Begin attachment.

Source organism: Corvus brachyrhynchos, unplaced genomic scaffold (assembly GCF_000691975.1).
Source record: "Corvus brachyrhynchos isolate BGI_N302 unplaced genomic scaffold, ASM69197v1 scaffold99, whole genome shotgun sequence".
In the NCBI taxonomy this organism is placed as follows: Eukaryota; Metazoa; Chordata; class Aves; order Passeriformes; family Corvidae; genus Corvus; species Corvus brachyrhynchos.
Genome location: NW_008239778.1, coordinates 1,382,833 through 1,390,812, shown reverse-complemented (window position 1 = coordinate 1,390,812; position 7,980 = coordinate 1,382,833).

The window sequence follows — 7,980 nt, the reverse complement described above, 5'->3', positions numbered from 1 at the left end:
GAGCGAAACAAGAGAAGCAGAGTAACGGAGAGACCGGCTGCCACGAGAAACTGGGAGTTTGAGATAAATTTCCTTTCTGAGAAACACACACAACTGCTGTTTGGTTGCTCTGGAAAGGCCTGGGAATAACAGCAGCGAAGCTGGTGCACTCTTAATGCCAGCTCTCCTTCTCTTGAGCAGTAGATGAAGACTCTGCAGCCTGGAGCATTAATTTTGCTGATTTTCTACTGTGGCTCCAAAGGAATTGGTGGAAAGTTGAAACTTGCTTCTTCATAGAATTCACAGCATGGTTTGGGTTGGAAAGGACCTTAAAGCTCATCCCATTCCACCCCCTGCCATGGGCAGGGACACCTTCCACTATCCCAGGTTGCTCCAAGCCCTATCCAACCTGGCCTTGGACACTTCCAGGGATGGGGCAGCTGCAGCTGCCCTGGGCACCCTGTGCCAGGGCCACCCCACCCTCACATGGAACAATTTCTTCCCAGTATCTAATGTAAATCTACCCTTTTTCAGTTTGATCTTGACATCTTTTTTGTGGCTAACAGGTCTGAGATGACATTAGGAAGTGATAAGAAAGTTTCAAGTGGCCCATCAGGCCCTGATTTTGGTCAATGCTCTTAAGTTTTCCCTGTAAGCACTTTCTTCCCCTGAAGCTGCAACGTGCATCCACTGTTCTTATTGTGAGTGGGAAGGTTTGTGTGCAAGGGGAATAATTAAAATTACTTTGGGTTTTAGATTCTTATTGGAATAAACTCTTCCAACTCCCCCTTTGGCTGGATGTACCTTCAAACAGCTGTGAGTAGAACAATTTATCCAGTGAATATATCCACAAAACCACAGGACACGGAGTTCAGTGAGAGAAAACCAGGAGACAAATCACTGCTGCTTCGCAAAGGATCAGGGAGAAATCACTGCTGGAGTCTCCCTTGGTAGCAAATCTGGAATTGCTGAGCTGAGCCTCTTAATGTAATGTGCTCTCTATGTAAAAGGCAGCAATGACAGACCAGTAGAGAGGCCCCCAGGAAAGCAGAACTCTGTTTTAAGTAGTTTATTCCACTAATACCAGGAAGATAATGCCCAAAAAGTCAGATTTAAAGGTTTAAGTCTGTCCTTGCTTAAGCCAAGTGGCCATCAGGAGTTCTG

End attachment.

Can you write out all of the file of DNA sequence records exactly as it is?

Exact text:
Source organism: Corvus brachyrhynchos, unplaced genomic scaffold (assembly GCF_000691975.1).
Source record: "Corvus brachyrhynchos isolate BGI_N302 unplaced genomic scaffold, ASM69197v1 scaffold99, whole genome shotgun sequence".
In the NCBI taxonomy this organism is placed as follows: Eukaryota; Metazoa; Chordata; class Aves; order Passeriformes; family Corvidae; genus Corvus; species Corvus brachyrhynchos.
Genome location: NW_008239778.1, coordinates 1,382,833 through 1,390,812, shown reverse-complemented (window position 1 = coordinate 1,390,812; position 7,980 = coordinate 1,382,833).

The window sequence follows — 7,980 nt, the reverse complement described above, 5'->3', positions numbered from 1 at the left end:
GAGCGAAACAAGAGAAGCAGAGTAACGGAGAGACCGGCTGCCACGAGAAACTGGGAGTTTGAGATAAATTTCCTTTCTGAGAAACACACACAACTGCTGTTTGGTTGCTCTGGAAAGGCCTGGGAATAACAGCAGCGAAGCTGGTGCACTCTTAATGCCAGCTCTCCTTCTCTTGAGCAGTAGATGAAGACTCTGCAGCCTGGAGCATTAATTTTGCTGATTTTCTACTGTGGCTCCAAAGGAATTGGTGGAAAGTTGAAACTTGCTTCTTCATAGAATTCACAGCATGGTTTGGGTTGGAAAGGACCTTAAAGCTCATCCCATTCCACCCCCTGCCATGGGCAGGGACACCTTCCACTATCCCAGGTTGCTCCAAGCCCTATCCAACCTGGCCTTGGACACTTCCAGGGATGGGGCAGCTGCAGCTGCCCTGGGCACCCTGTGCCAGGGCCACCCCACCCTCACATGGAACAATTTCTTCCCAGTATCTAATGTAAATCTACCCTTTTTCAGTTTGATCTTGACATCTTTTTTGTGGCTAACAGGTCTGAGATGACATTAGGAAGTGATAAGAAAGTTTCAAGTGGCCCATCAGGCCCTGATTTTGGTCAATGCTCTTAAGTTTTCCCTGTAAGCACTTTCTTCCCCTGAAGCTGCAACGTGCATCCACTGTTCTTATTGTGAGTGGGAAGGTTTGTGTGCAAGGGGAATAATTAAAATTACTTTGGGTTTTAGATTCTTATTGGAATAAACTCTTCCAACTCCCCCTTTGGCTGGATGTACCTTCAAACAGCTGTGAGTAGAACAATTTATCCAGTGAATATATCCACAAAACCACAGGACACGGAGTTCAGTGAGAGAAAACCAGGAGACAAATCACTGCTGCTTCGCAAAGGATCAGGGAGAAATCACTGCTGGAGTCTCCCTTGGTAGCAAATCTGGAATTGCTGAGCTGAGCCTCTTAATGTAATGTGCTCTCTATGTAAAAGGCAGCAATGACAGACCAGTAGAGAGGCCCCCAGGAAAGCAGAACTCTGTTTTAAGTAGTTTATTCCACTAATACCAGGAAGATAATGCCCAAAAAGTCAGATTTAAAGGTTTAAGTCTGTCCTTGCTTAAGCCAAGTGGCCATCAGGAGTTCTG